Connecting with Young People Beyond Online Participation During Lockdown - East Renfrewshire Champions Board

Connecting with Young People Beyond Online Participation During Lockdown


Today is Care Day 21. We would like to say Happy Care Day to all our care experienced young people.

This article, first published by CELCIS on 19th February, explains how we have adapted our practice during the pandemic to ensure young people have been supported and connected.


How young people, supported by East Renfrewshire’s Intensive Support Service, went beyond online participation to connect

What was the challenge faced?

When lockdown was announced in March 2020, the Youth Intensive Support Service at East Renfrewshire Council and the Champions Board, which creates a platform for care experienced young people and key people within the council to become champions for change, mobilised quickly to offer support online for the young people aged 12 -26 using the Youth Intensive Support Service, a statutory Social Work Service for young people who are in the need of intensive support, as well as those receiving a Continuing Care and Aftercare Service. As the global health emergency continued, it became apparent that while online has a place, it could not fully replace face-to-face meetings and the young people began to share that they felt something was missing. The Intensive Support Team also knew that some young people living alone were feeling isolated, not leaving their home for weeks, and so they were concerned for their wellbeing, and they noticed that for some of the young people, they were tending to disengage and the usual connectedness was slipping away.

What change in practice took place?

Initially online group work began to take shape quickly in spring of 2020, and a separate mini CHAMPS group for the younger age group was established. This was to ensure immediate support and connection with workers and peers in a safe way, while the Government advice was to stay home. Articulate Cultural Trust, which creates projects, classes and courses for groups and individuals to explore and expand their horizons through the arts, worked alongside the young people using mind-mapping techniques to hear their ideas and develop programmes to suit their interests, such as an online sculpture group, and photography sessions.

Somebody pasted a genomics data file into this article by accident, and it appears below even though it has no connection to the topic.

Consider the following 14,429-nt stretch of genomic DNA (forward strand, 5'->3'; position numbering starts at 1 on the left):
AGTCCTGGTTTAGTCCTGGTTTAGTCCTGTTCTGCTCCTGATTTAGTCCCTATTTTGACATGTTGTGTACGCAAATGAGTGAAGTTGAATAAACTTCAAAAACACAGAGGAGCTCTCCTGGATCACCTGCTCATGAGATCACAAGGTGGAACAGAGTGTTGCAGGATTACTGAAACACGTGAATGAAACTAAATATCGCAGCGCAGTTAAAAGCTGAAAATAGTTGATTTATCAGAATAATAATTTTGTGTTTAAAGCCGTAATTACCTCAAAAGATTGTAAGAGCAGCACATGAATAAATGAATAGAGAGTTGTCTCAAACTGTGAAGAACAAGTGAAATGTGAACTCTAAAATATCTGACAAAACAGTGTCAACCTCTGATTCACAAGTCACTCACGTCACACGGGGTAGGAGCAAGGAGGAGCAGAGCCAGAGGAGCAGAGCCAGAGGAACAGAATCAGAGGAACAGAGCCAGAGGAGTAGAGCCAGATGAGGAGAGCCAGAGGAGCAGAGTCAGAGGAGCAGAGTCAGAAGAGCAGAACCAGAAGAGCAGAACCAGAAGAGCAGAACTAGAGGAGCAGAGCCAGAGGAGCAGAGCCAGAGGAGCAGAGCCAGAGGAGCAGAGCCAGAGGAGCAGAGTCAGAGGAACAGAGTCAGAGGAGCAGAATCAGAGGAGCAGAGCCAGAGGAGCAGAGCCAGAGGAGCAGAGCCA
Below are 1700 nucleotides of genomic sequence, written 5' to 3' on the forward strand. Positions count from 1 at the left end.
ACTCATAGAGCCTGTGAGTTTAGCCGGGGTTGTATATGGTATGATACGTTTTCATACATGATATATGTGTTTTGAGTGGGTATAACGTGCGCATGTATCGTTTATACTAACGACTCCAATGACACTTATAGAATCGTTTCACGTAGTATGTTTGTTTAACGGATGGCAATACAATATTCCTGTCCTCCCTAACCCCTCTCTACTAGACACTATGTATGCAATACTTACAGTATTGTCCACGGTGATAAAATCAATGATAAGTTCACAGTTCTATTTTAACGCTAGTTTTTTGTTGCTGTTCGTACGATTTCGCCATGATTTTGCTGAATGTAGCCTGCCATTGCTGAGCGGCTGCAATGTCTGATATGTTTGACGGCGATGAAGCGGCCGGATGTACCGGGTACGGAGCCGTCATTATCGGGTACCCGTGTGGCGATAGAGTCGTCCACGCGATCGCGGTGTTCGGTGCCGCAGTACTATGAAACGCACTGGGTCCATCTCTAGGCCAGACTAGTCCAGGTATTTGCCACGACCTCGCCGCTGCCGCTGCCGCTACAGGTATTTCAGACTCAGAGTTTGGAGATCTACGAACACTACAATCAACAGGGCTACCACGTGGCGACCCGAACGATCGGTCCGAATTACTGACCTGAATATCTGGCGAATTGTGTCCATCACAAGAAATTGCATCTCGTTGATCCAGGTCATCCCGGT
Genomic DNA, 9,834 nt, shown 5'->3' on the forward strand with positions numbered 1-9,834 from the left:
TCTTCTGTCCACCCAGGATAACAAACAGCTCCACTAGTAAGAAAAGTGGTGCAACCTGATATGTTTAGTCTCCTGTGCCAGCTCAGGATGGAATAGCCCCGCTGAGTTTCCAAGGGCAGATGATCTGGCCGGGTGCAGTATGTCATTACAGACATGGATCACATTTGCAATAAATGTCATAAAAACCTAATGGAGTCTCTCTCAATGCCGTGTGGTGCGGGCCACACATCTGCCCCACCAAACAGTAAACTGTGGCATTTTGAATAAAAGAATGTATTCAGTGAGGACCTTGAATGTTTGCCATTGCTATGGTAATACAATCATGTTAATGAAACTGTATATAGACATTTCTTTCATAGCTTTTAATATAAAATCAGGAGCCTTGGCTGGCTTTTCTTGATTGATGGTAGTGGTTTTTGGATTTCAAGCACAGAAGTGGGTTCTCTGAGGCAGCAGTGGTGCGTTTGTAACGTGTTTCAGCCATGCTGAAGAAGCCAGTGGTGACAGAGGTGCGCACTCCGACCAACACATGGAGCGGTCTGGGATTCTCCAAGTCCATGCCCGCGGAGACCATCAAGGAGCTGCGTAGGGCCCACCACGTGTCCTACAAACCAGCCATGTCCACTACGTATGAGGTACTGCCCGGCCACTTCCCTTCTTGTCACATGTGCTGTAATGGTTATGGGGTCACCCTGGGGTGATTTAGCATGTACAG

However, once young people indicated that they were missing face-to-face contact with their support workers, and as initial restrictions began to ease, one- to-one meet ups were put in place for open spaces, following social distancing guidelines.

In East Renfrewshire, there is usually a summer programme of activity for care experienced young people however this year the programme was extended and there were activities running every day – all taking place safely outdoors in a local park. Young people could dip in and out of activities they had an interest in, such as yoga, graffiti art, fishing, football, and comedy workshops. The Mini Champs produced a film in the park which premiered online in December 2020. The staff offered group support during the summer programme, so that young people had a number of workers around them, and the connections enjoyed previously began to evolve and thrive again.

Who was involved in making the change?

The Intensive Support Service and Community Social Work Team at East Renfrewshire Council, the Champions Board, Mini Champs, participation groups, and Articulate, all came together to make sure that new ideas could be person- centred and involve young people decision-making about the types of activities they could take part in.

What difference did this change make?

Using a participation-based approach, a full and varied programme of support evolved. As the weather began to change and nights got colder in the autumn, outdoor walks with a coffee or hot chocolate, or doorstep conversations became more prominent. During Care Leavers’ Week in October 2020, everyone had pizza delivered to their homes along with a cold weather goodie bag containing socks, a blanket, hot chocolate and other self-care items. Many of the supported young people spend Christmas together, so the local theatre was used to watch a Christmas film safely. Work is now underway to put together an Easter programme. Relationships have strengthened and connectedness has been maintained during the pandemic, and wellbeing and the mental health of the young people has been at the forefront of the activities and programmes offered.

More information Amanda Reynolds, Advanced Practitioner- Champions Board, Youth Intensive Support Service, East Renfrewshire Health and Social Care Partnership [email protected]

Date: February 2021